By Christopher M. Matthews
PLC has been one of the companies most responsible for the burning of unwanted natural gas in the busiest U.S. oil field. Now it is trying to clean up its act.
The British oil giant plans to spend about $1.3 billion to build a massive network of pipes and other infrastructure to collect and capture natural gas produced as a byproduct from oil wells in the Permian Basin of Texas and New Mexico. It plans to announce Monday that it will eliminate routine flaring of natural gas in the oil field by 2025.
BP’s investment reflects the growing pressure big oil companies face from regulators, investors and buyers of natural gas to reduce the fossil fuel’s carbon footprint and contributions to climate change.
BP has pledged to reinvent itself as a cleaner energy company, saying it will let its oil and gas fuel production fall 40% by 2030 and ultimately sell more renewable energy than oil while reducing its net carbon emissions to zero. But to finance its ambitious transformation, BP is counting on continuing revenue from oil and gas production.
“We will be producing oil and gas for decades, but it will be a certain kind of oil and gas,” said Dave Lawler, the chairman of BP America Inc. “It’s a highly profitable barrel and it’s a responsibly produced barrel.”
The burning of gas, known as flaring, is prevalent in the Permian because most producers there drill for more profitable oil, and often incinerate the gas that comes as a byproduct. They do so because there isn’t enough infrastructure to pipe and process all of the gas so it can be sent to market. Flaring is also necessary in emergency situations, when operators have to release gas to relieve pressure buildups.
But flaring has come under increased scrutiny because it results in sizable greenhouse gas emissions.
BP has more work to do in the Permian than its big-oil counterparts. As recently as 2019, it burned a higher proportion of the gas it produced—about 15%—than all but one other producer in the Permian, according to data analytics firm Rystad Energy, and far more than rivals such as Exxon Mobil Corp. and Chevron Corp.
Before the pandemic gutted demand for oil and gas and forced sharp cutbacks in production, companies were flaring about $1.2 million worth of gas every day in the Permian. That is roughly enough gas to meet the daily needs of Nebraska or West Virginia. Burning that much gas resulted in roughly as much carbon emissions as driving more than six million cars for a year, according to an analysis of data from the U.S. Environmental Protection Agency.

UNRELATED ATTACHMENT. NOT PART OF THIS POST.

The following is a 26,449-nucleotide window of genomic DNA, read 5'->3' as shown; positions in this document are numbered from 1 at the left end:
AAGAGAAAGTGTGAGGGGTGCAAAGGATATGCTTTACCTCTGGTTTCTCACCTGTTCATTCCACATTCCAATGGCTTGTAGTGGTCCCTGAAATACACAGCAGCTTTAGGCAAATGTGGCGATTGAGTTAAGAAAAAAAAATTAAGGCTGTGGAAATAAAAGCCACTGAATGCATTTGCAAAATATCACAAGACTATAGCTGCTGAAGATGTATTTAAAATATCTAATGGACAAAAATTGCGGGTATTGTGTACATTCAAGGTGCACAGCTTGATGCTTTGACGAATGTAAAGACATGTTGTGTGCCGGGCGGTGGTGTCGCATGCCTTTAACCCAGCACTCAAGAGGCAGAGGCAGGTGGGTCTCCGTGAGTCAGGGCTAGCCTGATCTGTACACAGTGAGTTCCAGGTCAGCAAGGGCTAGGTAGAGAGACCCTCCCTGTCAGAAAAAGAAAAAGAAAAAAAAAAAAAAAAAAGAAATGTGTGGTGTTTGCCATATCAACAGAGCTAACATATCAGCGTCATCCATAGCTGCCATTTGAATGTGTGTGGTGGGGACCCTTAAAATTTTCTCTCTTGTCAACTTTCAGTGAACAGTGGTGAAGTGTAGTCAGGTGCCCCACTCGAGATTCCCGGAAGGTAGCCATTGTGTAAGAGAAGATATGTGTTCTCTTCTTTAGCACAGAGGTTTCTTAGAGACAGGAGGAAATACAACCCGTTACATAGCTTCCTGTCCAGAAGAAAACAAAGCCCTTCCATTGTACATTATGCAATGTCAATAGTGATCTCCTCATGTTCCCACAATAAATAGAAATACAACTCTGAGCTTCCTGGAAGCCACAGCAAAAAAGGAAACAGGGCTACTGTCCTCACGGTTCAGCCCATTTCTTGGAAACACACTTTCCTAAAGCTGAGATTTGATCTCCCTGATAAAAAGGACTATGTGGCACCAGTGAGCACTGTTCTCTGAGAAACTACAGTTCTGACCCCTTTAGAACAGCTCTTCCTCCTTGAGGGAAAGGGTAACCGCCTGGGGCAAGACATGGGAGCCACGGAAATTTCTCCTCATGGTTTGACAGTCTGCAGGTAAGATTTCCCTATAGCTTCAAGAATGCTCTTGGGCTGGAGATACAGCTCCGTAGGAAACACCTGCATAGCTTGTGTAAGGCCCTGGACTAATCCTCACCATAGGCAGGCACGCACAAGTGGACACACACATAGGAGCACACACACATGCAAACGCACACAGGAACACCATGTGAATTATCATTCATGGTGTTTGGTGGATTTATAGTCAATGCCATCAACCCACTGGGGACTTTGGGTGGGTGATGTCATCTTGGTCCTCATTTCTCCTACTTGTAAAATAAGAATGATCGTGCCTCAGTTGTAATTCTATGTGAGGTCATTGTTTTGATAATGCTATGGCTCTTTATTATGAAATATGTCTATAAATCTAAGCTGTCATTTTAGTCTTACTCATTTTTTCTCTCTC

The first phase of BP’s project is a facility known as Grand Slam, which along with a nearby water-processing plant began operating in June and cost $300 million. Spread across 50 acres hidden behind sand dunes and cattle guards near the Texas-New Mexico border, the plants are a maze of nearly 4,000 tons of steel equipment and pipe that centralizes the collection of oil and gas and its byproducts, and processes the different fuels so they can be sold. Several similar plants are planned, ultimately processing nearly all of BP’s Permian production.
The investment already appears to be making an impact. BP burned about 3.5% of the gas it produced in the second half of 2020, down sharply from 13% in the second half of 2019, according to Rystad. Mr. Lawler said the portion has fallen to 2% so far this year.
Still, BP continues to flare. In January it asked Texas regulators to grant 121 exceptions allowing it to burn more gas than regulations permit through April 2022. By contrast, Exxon and Chevron burned 0.9% and 0.4% of their gas, respectively, in the second half of last year, according to Rystad.
Mr. Lawler acknowledged there is more work to be done but said that by 2025 BP will only burn “de minimis” amounts of gas and won’t need flaring permit exceptions.
Fossil fuel companies have made huge bets on natural gas as a bridge to a cleaner energy future, noting that it emits more than 50% less carbon dioxide than coal when burned for power. But activists, regulators and others have begun paying more attention to the burning of gas as waste at drilling sites, and gas leaks along the supply chain from wells to power plants, as evidence that gas’s true environmental footprint is considerably larger.
Flaring has begun to increase in the Permian this year as producers resume drilling in response to recovering demand. Colin Leyden, a director at the Environmental Defense Fund, said companies should commit to eliminate routine flaring as a starting place.
“The idea you can drill an oil well with no destination for the gas has to stop,” Mr. Leyden said.
While large companies including Chevron, Exxon and BP have promised to end routine flaring in coming years, many smaller, privately held companies haven’t made such pledges. Private operators in the Permian accounted for about 25% of gas production in the second half of 2020, but were responsible for 55% of wellhead gas flaring, according to Rystad.
BP bought its Permian assets in 2018 from BHP Group Ltd. for $10.5 billion and inherited some of the most carbon-intensive wells in the region. Even after BP began operating the wells in March 2019, their flaring remained among the worst until about a year ago.
Mr. Lawler said BP won’t drill any well in the Permian unless it has access to a gas pipeline. To ensure there is minimal flaring of its gas, the company has also chosen to build and operate its own gathering and processing infrastructure instead of relying on third parties.
Mr. Lawler said the investment will ultimately be profitable for BP, capturing for sale as much as 10% additional gas, which otherwise would have been flared. That in turn will help BP finance even-greener future investments to come, he said.
“The low-carbon development of these assets will bring the cash flows that will fund the new projects that help us achieve our mission,” Mr. Lawler said.